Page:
1
vote
3answers
49 views

Do atoms of a surface excite to reflect the light?

How do surfaces reflect certain colours and absorb the others?
-3
votes
1answer
37 views

Angular momentum Bohr's model

I have been trying to derive speed, radius etc. in hydrogen atom using Bohr's postulates and not neglecting the coulombic attraction on proton. I know that they will be revolving around their centre ...
2
votes
1answer
36 views

Atomic transitions and density: clarification

A laser passes though a cell containing vapor of an alkaline element which causes atomic transitions. I was told that the formula for the atomic density in a Rubidium cell, for example, is given by: ...
1
vote
0answers
20 views

An EM problem of polarized sphere

Today, I'm doing an EM problem and my question is exactly the same as this site shows: http://www.physicsforums.com/showthread.php?t=133501 To reiterate my confusion, why we can't use that integral ...
0
votes
3answers
45 views

question on dipole moment of water molecule

I read a line today and don't get it: "Molecules with mirror symmetry like oxygen, nitrogen, carbon dioxide, and carbon tetrachloride have no permanent dipole moments." ...
0
votes
1answer
39 views

Hydrogen ionization energy

Proton and electron have a distance equal to the Bohr radius apart in the hydrogen atom. Knowing this, what's the ionization energy of the atom? So we know $U = -kq^2/a_B$, but this is potential ...
1
vote
1answer
55 views

The position of center of mass of electron cloud in an atom

I read Griffiths EM today and it says something very interesting but a little bothering to me. It states for an atom, the position of center of mass of an electron cloud lies in the center of the ...
1
vote
2answers
76 views

Electron speed in Atoms

Is the speed of electrons in Atoms consistent in all Atoms or clusters/groups/individual elements, and if it is consistent in any atom, is that speed constant?
1
vote
0answers
62 views

Show that the circumference of the Bohr orbit of hydrogen is an integral multiple of the wavelength of the electron in it [closed]

We have an electron revolving in a the $n$th Bohr orbit of an atom of hydrogen. The problem is to prove that the circumference of the orbit is an integral multiple of wavelength of this electron ...
2
votes
0answers
68 views

What are the assumptions behind “term symbols”?

In multi-electron atoms, the electronic state of the optically active "subshell" is often expressed in "term symbols" notation. I.e. $^{2S+1}L_J$. This presumes that the system of electrons has ...
0
votes
0answers
56 views

What is the physical meaning of multiplicity of an electronic state in a molecule?

When we specify the electronic states, we specify its multiplicity as well. If S is the spin quantum number, then 2S+1 is the corresponding multiplicity. Two states having same L value but with ...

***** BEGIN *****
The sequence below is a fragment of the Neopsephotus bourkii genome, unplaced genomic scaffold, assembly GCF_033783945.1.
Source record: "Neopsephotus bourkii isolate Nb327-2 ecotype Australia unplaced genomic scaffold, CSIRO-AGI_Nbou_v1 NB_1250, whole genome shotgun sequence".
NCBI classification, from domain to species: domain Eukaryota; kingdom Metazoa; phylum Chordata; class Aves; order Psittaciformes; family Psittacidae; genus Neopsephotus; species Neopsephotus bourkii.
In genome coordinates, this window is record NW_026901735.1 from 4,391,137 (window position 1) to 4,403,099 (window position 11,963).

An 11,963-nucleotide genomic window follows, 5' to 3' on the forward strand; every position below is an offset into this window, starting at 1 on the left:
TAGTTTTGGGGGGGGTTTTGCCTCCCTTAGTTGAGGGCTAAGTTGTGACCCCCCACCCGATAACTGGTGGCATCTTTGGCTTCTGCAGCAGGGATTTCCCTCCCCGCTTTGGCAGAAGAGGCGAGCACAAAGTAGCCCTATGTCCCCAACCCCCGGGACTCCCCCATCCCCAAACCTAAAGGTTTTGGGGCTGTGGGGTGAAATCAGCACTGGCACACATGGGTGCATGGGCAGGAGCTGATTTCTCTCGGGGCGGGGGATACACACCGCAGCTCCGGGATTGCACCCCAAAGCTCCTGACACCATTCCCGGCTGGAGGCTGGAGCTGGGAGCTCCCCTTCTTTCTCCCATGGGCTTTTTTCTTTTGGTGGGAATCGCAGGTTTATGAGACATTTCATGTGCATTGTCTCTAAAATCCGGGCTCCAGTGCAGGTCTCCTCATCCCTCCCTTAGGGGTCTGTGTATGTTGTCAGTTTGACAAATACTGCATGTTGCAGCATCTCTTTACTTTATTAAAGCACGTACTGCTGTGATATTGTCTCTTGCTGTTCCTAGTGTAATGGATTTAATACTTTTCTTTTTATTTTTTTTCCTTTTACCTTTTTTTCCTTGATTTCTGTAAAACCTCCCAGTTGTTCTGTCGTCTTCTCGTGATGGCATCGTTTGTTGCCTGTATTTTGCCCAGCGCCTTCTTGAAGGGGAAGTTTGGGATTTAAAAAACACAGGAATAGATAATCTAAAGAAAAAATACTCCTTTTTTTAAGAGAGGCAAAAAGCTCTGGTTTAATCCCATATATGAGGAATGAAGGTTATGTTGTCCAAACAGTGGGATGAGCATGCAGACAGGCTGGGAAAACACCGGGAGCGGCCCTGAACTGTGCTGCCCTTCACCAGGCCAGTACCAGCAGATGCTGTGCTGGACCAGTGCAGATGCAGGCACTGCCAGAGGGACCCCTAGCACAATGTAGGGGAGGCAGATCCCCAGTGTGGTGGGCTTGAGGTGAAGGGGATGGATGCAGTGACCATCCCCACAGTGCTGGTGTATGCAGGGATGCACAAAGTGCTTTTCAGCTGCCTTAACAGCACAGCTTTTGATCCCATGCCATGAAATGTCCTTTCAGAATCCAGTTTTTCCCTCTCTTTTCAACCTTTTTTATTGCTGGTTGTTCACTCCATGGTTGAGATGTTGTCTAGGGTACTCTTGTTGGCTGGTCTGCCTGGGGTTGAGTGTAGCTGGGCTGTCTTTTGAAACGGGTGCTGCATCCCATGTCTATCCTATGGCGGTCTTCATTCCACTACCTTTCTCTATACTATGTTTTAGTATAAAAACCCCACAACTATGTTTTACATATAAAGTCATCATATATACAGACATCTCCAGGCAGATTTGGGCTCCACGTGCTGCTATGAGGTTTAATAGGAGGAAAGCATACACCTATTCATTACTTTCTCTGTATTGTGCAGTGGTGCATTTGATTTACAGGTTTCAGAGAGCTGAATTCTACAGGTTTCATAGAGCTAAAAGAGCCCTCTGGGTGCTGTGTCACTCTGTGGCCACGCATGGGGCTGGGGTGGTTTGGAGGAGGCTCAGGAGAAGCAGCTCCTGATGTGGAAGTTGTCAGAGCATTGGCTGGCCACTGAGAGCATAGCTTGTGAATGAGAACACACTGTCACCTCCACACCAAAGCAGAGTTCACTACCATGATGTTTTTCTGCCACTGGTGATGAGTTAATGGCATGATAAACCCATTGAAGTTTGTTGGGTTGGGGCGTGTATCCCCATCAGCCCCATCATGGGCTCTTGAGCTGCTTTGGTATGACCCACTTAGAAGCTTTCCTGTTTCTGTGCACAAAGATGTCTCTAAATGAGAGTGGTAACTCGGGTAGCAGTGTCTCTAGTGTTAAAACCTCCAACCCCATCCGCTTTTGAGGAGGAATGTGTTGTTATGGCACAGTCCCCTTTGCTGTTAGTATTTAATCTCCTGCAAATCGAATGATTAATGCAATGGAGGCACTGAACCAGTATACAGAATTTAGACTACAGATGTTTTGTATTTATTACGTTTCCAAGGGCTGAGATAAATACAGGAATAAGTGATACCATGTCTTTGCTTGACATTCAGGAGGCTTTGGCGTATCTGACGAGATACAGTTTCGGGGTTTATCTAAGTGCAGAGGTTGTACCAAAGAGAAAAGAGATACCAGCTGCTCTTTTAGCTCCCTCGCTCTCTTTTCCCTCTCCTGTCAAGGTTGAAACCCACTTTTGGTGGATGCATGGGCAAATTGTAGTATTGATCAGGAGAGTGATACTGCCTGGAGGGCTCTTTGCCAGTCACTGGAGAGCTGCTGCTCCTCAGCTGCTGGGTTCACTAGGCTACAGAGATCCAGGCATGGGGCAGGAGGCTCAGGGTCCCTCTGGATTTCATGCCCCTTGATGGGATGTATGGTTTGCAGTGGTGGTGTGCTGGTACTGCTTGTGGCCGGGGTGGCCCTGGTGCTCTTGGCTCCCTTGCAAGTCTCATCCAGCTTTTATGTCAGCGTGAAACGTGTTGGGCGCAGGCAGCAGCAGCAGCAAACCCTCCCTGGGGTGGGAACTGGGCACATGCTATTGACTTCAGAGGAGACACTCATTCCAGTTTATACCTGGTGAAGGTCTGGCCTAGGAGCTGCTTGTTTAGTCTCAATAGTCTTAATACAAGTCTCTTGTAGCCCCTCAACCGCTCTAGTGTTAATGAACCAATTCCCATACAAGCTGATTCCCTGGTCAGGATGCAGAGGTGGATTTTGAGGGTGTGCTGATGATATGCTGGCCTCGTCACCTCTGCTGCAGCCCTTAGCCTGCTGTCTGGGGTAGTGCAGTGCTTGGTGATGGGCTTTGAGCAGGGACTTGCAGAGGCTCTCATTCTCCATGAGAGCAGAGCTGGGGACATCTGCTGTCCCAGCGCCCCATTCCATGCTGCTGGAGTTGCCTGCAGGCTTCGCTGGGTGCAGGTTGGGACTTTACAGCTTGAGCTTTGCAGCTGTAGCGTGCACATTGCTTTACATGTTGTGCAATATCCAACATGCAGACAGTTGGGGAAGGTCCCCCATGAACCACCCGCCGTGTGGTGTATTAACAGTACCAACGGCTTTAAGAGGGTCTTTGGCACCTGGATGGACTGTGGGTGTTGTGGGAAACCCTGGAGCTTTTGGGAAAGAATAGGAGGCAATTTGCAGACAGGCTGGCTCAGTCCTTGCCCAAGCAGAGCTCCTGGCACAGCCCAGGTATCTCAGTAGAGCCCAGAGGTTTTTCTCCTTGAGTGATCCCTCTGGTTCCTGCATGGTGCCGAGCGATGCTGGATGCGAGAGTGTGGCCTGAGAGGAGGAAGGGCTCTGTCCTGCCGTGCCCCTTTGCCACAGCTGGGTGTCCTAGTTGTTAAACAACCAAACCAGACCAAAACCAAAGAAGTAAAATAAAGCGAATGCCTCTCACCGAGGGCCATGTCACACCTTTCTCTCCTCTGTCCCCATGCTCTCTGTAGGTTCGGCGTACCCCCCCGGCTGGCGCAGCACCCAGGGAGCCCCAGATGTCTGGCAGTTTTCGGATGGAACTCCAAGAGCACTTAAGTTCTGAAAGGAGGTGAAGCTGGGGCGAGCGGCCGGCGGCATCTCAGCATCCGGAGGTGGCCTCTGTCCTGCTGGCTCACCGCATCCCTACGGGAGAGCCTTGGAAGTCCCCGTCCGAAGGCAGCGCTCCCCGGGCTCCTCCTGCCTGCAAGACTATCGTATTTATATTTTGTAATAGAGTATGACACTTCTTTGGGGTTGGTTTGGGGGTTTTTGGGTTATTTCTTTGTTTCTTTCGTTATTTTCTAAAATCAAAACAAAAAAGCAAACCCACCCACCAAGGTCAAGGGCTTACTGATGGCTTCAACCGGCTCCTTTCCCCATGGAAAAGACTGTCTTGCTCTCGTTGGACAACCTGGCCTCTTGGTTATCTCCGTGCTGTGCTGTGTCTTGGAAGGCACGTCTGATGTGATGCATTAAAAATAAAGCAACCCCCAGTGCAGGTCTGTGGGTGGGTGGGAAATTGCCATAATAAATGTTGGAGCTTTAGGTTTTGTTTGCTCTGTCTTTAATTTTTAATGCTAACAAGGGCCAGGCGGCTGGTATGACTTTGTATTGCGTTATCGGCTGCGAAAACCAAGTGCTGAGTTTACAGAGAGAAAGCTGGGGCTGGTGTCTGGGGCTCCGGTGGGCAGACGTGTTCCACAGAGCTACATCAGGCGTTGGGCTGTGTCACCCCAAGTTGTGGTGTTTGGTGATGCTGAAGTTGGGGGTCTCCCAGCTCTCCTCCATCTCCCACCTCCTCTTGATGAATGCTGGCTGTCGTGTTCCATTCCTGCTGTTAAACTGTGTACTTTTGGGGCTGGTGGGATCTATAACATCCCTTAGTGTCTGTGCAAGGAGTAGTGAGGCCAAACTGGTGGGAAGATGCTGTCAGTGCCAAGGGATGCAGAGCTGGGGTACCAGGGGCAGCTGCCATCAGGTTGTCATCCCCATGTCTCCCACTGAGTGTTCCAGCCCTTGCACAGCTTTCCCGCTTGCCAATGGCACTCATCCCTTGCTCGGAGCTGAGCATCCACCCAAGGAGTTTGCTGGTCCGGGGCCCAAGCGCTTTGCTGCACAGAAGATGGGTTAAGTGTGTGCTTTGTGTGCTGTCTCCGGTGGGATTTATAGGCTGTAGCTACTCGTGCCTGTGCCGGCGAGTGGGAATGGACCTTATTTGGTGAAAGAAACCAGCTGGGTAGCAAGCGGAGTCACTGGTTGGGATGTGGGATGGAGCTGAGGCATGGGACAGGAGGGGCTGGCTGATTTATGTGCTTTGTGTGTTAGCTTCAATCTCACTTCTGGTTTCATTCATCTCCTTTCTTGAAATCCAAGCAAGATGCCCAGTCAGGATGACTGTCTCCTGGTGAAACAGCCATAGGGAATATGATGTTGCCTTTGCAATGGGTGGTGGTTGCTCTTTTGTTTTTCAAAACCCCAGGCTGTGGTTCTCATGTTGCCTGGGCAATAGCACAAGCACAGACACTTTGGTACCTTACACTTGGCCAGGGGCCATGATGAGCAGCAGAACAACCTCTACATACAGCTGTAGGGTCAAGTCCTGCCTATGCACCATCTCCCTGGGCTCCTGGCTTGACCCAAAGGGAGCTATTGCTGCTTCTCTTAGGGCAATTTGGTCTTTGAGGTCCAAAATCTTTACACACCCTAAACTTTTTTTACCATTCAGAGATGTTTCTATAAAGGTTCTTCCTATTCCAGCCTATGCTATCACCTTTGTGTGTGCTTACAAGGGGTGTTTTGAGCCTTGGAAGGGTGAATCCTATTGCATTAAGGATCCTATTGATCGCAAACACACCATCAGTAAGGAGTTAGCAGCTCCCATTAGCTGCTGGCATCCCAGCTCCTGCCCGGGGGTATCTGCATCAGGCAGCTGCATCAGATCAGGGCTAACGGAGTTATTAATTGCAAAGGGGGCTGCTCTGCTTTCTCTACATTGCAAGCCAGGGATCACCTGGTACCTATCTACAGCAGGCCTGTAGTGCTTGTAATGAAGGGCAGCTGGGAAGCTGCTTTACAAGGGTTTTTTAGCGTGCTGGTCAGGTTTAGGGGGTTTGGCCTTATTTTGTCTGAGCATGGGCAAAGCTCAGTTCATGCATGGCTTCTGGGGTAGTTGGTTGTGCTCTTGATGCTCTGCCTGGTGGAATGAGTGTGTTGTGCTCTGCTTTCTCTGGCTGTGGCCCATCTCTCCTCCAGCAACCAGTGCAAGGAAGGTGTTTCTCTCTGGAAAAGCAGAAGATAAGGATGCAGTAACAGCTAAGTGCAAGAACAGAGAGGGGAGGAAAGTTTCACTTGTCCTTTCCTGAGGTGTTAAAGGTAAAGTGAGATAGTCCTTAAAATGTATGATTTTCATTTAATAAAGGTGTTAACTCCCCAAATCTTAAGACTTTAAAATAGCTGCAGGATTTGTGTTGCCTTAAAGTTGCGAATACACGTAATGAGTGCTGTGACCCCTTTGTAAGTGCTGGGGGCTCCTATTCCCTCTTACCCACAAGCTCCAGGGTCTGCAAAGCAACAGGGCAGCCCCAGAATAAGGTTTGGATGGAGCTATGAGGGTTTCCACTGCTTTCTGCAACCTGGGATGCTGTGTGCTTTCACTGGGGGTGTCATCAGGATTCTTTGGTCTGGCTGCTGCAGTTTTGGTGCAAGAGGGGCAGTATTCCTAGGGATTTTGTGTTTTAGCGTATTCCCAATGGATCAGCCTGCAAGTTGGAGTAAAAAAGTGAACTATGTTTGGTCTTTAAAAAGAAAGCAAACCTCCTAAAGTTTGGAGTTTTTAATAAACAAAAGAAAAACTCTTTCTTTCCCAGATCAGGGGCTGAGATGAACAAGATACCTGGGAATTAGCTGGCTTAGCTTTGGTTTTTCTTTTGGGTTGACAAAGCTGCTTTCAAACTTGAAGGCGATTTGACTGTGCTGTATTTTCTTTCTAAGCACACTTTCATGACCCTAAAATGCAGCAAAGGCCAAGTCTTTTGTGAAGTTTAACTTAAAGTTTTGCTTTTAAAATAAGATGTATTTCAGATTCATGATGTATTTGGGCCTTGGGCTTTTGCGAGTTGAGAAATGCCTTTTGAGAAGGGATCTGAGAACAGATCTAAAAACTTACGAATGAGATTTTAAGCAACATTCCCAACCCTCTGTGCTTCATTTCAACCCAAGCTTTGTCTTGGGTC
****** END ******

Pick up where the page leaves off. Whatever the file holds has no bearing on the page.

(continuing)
2
votes
2answers
109 views

What is the reason for the electrons in a given subshell to orient in certain preferred regions?

My text book says: "Magnetic quantum number describes the behavior of electron in a magnetic field. We know that the movement of electrical charge is always associated with magnetic field. Since ...
3
votes
2answers
257 views

Why do atoms stick together?

The atoms in my table "stick together" to form a rectangle. Why? What makes them stick together? I know about ionic/covalent bonding etc., but consider a sheet of pure iron. Just atoms of one ...
0
votes
3answers
106 views

Atoms and electrons?

Consider a copper atom. If you place an electron near it, the protons in the nucleus would attract it like they attract the existing electron in the valence shell. However the electron you placed ...
1
vote
1answer
169 views

Is it that electron of an atom can be found anywhere in the space?

Simple pictures showing orbital shapes are intended to describe the angular forms of regions in space where the electrons occupying the orbital are likely to be found. The diagrams cannot, ...
0
votes
1answer
109 views

Electron Decay, Why are there P and higher orbitals?

Related: Decay from excited state to ground state My confusion arose initially from the definition of binding energy being the lowest energy state (n=1) in the hydrogen atom. This, I assume, is ...
0
votes
5answers
315 views

Do electrons collapse into nucleus, if electrons in the atom are constantly excited?

From the Bohr's atomic model, it is clear that electron can have only certain definite energy levels. When the electron is present as close to the nucleus as possible, the atom has the minimum ...
1
vote
4answers
219 views

Why is the Bohr's idea of defined circular orbits overruled?

If we consider a thought experiment for determining position of an electron by using photons of light. According to principles of optics, if we use light of wavelength $\lambda$, then the position of ...
4
votes
0answers
62 views